On February 4th 2016 the Trans-Pacific Partnership (TPP) agreement was finally signed by 12 countries after around seven years of negotiations. Yet still there are people in many of the countries involved in the partnership that aren’t fully happy with the deal and feel a cost-benefit analysis should have been conducted first.
The TPP still needs to go to each country’s legislature for approval before it can be put fully in place, but being signed is an encouraging step forward. There are both arguments for and against the partnership, and protesters were even present at the signing.
Aims of the Partnership
The aim of the TPP is to create a free-trade zone between the 12 nations to boost prosperity for all of their economies. The 12 countries involved are US, Australia, Canada, Chile, Japan, Malaysia, Mexico, Peru, New Zealand, Singapore, Vietnam and Brunei which produce 40% of the world’s total GDP.
If the TPP goes ahead and is a success there are six further countries such as South Korea and Colombia waiting on the side lines. China is the largest country and economy in the Pacific Rim that is not involved, and has increased its own trade incentives elsewhere.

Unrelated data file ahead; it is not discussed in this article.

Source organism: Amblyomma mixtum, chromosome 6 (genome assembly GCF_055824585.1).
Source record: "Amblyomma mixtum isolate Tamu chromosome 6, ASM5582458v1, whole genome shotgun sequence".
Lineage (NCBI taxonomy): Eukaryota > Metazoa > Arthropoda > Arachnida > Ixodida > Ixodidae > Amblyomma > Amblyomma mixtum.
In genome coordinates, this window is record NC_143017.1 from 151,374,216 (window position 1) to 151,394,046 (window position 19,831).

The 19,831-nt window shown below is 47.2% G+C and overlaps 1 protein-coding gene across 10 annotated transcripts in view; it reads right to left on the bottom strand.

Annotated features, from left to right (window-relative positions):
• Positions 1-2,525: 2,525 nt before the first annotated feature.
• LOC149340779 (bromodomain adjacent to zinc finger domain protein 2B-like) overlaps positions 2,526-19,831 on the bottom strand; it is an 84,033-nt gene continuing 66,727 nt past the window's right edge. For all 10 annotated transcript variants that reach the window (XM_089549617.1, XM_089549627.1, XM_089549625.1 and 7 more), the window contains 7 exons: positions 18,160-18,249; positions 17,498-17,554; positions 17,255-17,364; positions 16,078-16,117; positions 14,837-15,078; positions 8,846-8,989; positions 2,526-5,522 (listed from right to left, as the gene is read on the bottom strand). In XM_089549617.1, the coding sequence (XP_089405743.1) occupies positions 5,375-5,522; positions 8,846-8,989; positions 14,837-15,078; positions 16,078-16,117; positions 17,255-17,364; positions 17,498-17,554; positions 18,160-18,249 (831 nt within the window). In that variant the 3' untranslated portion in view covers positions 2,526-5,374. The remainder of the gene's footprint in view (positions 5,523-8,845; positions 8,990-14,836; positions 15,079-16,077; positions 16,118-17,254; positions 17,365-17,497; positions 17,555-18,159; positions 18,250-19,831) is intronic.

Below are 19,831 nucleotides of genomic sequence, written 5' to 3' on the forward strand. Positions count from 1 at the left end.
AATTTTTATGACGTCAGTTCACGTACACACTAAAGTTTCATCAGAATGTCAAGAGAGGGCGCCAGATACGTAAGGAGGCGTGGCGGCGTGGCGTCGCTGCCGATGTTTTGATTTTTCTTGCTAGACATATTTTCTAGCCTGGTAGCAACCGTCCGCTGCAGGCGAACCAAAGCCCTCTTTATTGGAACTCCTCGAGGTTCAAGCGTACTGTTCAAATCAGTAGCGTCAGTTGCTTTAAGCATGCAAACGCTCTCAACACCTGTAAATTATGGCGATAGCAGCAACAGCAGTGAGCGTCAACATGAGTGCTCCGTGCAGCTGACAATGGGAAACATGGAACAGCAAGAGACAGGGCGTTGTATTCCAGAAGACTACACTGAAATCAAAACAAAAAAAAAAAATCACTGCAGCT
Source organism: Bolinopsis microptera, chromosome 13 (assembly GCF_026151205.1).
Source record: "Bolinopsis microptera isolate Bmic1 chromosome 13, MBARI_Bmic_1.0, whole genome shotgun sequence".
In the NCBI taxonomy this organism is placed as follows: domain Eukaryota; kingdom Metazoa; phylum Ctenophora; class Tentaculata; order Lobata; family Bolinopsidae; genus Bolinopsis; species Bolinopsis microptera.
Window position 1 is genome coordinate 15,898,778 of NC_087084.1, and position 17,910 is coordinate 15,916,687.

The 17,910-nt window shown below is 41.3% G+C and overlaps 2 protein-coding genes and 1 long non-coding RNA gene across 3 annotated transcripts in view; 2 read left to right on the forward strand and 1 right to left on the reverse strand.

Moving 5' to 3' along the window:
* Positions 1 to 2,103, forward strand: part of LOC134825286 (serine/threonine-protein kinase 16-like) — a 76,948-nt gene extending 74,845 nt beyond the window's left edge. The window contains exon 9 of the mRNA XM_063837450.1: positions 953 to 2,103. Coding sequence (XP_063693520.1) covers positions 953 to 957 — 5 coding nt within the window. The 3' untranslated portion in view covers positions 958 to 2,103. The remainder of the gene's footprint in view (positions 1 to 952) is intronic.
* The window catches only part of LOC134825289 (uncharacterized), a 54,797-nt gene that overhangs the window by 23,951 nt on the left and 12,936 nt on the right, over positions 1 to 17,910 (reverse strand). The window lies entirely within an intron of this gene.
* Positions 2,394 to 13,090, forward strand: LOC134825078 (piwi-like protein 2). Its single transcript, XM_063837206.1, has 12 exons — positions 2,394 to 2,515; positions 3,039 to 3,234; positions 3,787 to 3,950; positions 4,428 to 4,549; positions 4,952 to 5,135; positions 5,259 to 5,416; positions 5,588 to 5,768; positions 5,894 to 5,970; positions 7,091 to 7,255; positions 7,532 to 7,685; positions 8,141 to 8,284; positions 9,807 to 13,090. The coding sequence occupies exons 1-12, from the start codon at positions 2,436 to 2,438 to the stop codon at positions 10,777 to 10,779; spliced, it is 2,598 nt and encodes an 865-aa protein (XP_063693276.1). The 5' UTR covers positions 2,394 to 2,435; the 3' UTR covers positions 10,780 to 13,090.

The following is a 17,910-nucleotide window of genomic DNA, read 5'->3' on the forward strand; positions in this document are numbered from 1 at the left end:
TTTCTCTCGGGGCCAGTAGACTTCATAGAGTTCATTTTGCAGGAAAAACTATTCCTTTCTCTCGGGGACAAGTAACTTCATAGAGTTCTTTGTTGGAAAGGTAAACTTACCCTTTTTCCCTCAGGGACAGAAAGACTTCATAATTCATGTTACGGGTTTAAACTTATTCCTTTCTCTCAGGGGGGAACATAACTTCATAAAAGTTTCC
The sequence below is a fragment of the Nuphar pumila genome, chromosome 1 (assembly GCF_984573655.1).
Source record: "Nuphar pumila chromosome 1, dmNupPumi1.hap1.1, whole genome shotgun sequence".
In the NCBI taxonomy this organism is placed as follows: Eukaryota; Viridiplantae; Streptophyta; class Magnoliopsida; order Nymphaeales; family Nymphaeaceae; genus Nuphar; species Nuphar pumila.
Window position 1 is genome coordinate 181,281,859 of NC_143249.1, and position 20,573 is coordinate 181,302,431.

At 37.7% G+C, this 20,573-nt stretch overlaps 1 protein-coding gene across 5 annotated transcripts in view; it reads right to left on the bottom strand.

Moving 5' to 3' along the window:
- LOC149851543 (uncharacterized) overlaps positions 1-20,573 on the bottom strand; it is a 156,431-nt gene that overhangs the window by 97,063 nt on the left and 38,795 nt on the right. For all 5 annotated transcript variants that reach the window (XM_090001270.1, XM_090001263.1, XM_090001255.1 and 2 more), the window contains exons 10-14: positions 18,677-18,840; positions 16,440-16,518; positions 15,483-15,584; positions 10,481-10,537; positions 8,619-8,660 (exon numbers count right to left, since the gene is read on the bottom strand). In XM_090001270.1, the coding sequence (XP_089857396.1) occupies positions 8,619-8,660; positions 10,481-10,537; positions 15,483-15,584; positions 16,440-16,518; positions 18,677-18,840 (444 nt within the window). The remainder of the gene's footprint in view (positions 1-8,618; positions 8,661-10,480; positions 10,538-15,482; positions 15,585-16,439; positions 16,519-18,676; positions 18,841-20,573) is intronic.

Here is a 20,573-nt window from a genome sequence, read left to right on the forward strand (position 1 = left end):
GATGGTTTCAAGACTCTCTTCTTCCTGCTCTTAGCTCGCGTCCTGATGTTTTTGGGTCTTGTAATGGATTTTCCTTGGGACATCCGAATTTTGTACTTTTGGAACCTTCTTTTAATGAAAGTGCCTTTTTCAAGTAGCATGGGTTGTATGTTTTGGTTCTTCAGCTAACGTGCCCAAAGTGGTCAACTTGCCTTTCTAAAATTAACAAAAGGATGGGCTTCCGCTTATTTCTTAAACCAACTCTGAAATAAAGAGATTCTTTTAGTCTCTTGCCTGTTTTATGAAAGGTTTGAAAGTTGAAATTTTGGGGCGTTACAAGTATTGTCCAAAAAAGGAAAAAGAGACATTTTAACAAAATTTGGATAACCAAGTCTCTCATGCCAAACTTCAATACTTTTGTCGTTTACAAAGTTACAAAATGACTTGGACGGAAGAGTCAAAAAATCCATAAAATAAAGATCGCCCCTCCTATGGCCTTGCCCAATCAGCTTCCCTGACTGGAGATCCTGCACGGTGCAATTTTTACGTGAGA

This would create the largest trade zone in the world, eclipsing the North American Free Trade Agreement. For all the countries involved the TPP will eliminate the majority of import tariffs, improving business for imports into and exports out of each country. Each country will be hoping this will therefore increase their economic output.
It should also have a positive impact for global trading services such as Ebury Partners, as they will be more in demand for importing and exporting goods. Governments are hoping the trade-off for reducing or eliminating such tariffs will improve national businesses’ international reach.
Research and cost-benefit analysis from the World Bank has predicted that certain countries such as Australia will barely benefit at all from the TPP. They have stated by 2030 Australia’s output will increase by 0.7% by 2030. To many this does not seem worth the effort and such a small margin could easily swing the other way.
Calls for a cost-benefit analysis have therefore been strong, from citizens of other nations as well. There are worries that eliminating import and export tariffs will instead weaken home businesses as cheaper imports from abroad prove far more competitive. So far governments have ignored this advice, though increased pressure could see the TPP be blocked in the coming months.